Wednesday, March 3, 2010

What a Difference a (non-alcoholic) Beer Makes

Sorry - Late again. It's snowboarding season. What can I say?

I attended a great event a few weeks ago put on by the Boston Irish Business Association  and hosted at Caturano, called “Biotech 2010 and Beyond,” and featuring MassBio President and CEO, Bob Coughlin. As an amateur chef, I was particularly pleased to have Caturano as the venue. A key employee benefit there is the full-service kitchen on premises. The evening of the event, Richie Caturano’s daughter was hard at work in the kitchen serving up delicious appetizers, and I was fortunate to get a tour of the kitchen (every now and then, they even get local celebrity chefs to come in and run the kitchen). But enough about food (not that I ever really get enough about food, but this isn’t a food blog).

The event was well attended and well organized. While there were plenty of beverages at the bar, Bob was completely abstinent. You never would have known it. It was a great pleasure to see Bob loosen up and speak very frankly about MassBio and the state of the industry on the heels of JP Morgan the prior month. Without re-hashing the entire preso, Bob was upbeat about what’s coming down the pike. Certainly, some of his enthusiasm comes from the passion associated with having a child with a medical condition that will only be addressed by the efforts of the biotech industry. Some is just Bob – an energetic, passionate leader.

What I was most impressed with, and frankly a bit surprised by, was his candor when I asked him what he saw as the biggest threat to the growth of the industry. The question wasn’t even out of my mouth and Bob dove on it. “Healthcare reform” was his immediate response.

Now, I promised to keep this blog apolitical, but I have to say that I agree with Bob. In my mind, the issue is to develop a system that provides access to reasonable basic healthcare. In this country, there will always be people who have the means to, and who are willing to pay a premium for, the top of the line. That’s why we have Toyota and Mercedes. We have somehow moved to a society where free, best-in-class healthcare has become an unalienable right. I’m not uncompassionate. Everyone should have access to reasonable care. But we seem to keep forgetting that it comes with a price, both in terms of dollars and in terms of expectations. In countries with universal healthcare, a 70 year old in end stage renal failure is told to make preparations. In this country, that person is sustained, and assuming there is a donor, given a transplant. All at outrageous cost.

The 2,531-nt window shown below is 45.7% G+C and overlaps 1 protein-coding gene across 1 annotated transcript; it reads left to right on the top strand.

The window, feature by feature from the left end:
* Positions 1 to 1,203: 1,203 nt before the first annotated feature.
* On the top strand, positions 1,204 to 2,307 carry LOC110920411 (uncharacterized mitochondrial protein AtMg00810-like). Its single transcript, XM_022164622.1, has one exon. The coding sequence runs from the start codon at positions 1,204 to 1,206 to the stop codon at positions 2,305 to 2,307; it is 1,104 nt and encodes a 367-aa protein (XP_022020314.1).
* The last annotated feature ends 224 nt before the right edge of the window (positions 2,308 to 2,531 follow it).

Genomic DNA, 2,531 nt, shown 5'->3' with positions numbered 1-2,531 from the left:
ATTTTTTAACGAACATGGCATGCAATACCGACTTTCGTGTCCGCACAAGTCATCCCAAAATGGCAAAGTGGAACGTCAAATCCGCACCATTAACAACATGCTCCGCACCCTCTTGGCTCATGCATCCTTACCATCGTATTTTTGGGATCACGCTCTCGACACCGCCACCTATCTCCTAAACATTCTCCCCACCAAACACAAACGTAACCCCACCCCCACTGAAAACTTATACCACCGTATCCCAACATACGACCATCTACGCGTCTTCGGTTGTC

Once again, I don’t claim to have the answer, but I do know this: The United States leads the world in biotech and pharma R&D. There’s a reason that Novartis chose to locate their global pharmaceutical R&D headquarters in Cambridge, MA. A proposal for universal healthcare that impedes the world’s best engine for drug innovation will seriously undermine not only our global competitiveness, but will also result in poorer healthcare overall.

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